Power Rangers Movie Review
You know, of all the pop culture that came out of the 90s, it’s kind of amazing that one of the ones that’s actually still going strong is Power Rangers. What began as a mishmash of Saved by the Bell and Voltron, Power Rangers is still going strong more than 24 years and a dozen incarnations later, and aside from maybe Pokemon, one of the few 90s media franchises that’s still ubiquitous today. Power Rangers spawned a media and merchandising empire, made creator Haim Saban a multi-billionaire, former cast members are to my generation what Star Trek cast members were to my parent’s generation, and I’ve even written about it in newspapers.
Given Hollywood is so desperate for franchises that studios are doing desperate movie adaptations of long dead TV shows like CHiPS and Baywatch, and superhero movies are worth billions, I’m not surprised that we’re getting a big budget blockbuster adaptation of Power Rangers, I’m just surprised it took Hollywood this long to think of making one. I’m even more pleasantly surprised that the Power Rangers adaptation that we got is a pretty good one at that.
In the town of Angel Grove, a group of misfit teens are drawn together at first by their troubles, and soon by a startling discovery: that they are the heirs to the powers of an intergalactic peacekeeping force known as the Power Rangers. They’ll need to learn to use their newfound powers and abilities quickly though – an ancient enemy of the Power Rangers, Rita Repulsa, has also returned, and these five teenagers with attitude – and superpowers and transforming robots – are all that stand between Rita and global extinction.
At first glance, I was worried that the more serious tone of the Power Rangers movie might become an issue – grimderp peaked sometime around the time Superman drowned in an ocean of human skulls, and part of the appeal of Power Rangers has always been the camp and cheesy goodness. Thankfully, it’s balanced out by a fairly solid sense of humor and some great jokes throughout the movie, even if not all of them manage to stick the landing. The other thing is that, aside from efforts to lay out some continuity/sequel hooks, Power Rangers plays the core concept relatively straight – this is a movie about five teenagers who are granted superpowers and giant robots in order to save their hometown and the world from an alien witch, and the movie makes no apologies or explanations for it.
The one area where Power Rangers absolutely sticks the landing is with the casting, especially with the five new Power Rangers, no small feat given the choice to go with relative unknowns. Dacre Montgomery, Naomi Scott, RJ Cyler, Becky G, Ludi Lin have superb chemistry together, and are likeable and memorable enough to stand out individually. The best performance of the five probably comes from RJ Cyler, who plays Billy Cranston the Blue Ranger, who is portrayed as autistic, while my favorite of the bunch is Ludi Lin as Zach Taylor the Black Ranger, though that might just be because he lucks out in playing the rebel with a heart of gold.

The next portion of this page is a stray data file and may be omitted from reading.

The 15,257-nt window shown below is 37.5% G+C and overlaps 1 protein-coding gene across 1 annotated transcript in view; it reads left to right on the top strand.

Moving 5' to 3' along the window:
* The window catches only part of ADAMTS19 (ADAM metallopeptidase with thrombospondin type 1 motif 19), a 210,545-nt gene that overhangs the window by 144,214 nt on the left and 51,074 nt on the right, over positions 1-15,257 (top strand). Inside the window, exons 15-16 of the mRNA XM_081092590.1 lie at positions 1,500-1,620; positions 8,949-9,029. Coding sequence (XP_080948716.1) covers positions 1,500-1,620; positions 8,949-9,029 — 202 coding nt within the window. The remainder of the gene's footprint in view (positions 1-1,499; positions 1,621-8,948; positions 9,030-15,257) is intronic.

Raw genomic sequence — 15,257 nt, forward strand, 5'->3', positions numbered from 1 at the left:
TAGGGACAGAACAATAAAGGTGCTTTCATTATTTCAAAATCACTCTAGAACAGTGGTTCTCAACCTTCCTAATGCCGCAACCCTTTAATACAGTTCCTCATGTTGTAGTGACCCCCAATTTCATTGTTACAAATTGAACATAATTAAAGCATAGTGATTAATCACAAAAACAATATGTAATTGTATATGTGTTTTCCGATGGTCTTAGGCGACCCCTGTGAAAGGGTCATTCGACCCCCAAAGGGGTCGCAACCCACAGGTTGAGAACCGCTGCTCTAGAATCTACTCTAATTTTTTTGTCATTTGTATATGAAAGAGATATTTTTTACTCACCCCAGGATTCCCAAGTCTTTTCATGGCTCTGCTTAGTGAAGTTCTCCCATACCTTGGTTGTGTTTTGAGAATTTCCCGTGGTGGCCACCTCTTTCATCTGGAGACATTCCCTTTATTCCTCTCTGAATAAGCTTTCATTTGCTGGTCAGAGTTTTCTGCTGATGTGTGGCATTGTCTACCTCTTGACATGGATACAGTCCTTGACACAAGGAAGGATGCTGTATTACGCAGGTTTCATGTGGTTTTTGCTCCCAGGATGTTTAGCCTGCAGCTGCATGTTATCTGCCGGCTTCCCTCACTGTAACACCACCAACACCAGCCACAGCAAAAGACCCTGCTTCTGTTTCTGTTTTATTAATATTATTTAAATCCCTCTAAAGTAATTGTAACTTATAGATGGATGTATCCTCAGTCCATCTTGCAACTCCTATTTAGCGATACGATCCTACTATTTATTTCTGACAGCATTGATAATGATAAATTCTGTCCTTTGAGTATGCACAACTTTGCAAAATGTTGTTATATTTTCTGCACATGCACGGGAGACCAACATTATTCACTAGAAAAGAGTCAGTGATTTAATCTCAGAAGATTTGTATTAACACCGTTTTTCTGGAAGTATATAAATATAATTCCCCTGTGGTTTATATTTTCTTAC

As for the rest of the cast, Bryan Cranston is solid as Zordon, while Bill Hader is a hoot as Alpha 5. Elizabeth Banks steals the show as Rita Repulsa however, who when she isn’t stealing gold or trying to destroy the world, makes a gallant attempt to chew every inch of scenery that she can.
Honestly, the worst thing I have to say about Power Rangers is probably the style and direction of the movie. Director Dean Israelite’s last movie was Project Almanac, a blatant Chronicle rip off produced by his mentor Michael Bay, and for both good and ill, you can see the fingerprints of both all over Power Rangers. At times, Israelite is capable, especially with scenes centered on our teenagers with attitude coming to terms with their duty. Less so when dealing with any action scenes, and the climax of the movie is crippled somewhat from being a muddled mess.
Power Rangers is not helped by the horrendous art design of the zords, monsters and ranger suits, which sadly, are not much improved by more screentime in the movie. There is absolutely zero reason that a movie that cost more than $100 million should leave me yearning for the days of stop motion and Japanese stock footage. Seriously, whoever did the art design for this movie needs to be taken behind the chemical sheds and shot.
There are little nods to Power Rangers continuity for the fans – a word here, some cameos there. At times it probably should have gone farther – the audience broke out in cheers for the brief few seconds the original theme song kicked in, only to groan when it cuts off and returns to the completely forgettable score from Brian Tyler.
If the mid-credits scene is any sign, there are hopes and plans for a Power Rangers movie franchise, and for the most part, Power Rangers is good enough I’d like to see that happen, even in spite of some glaring and at times frustrating flaws. The movie is fun and the cast is charming, and I’d like to see more of them in the future. Maybe have the zords be a little more ‘Mighty Morphin’ and a little less Michael Bay though.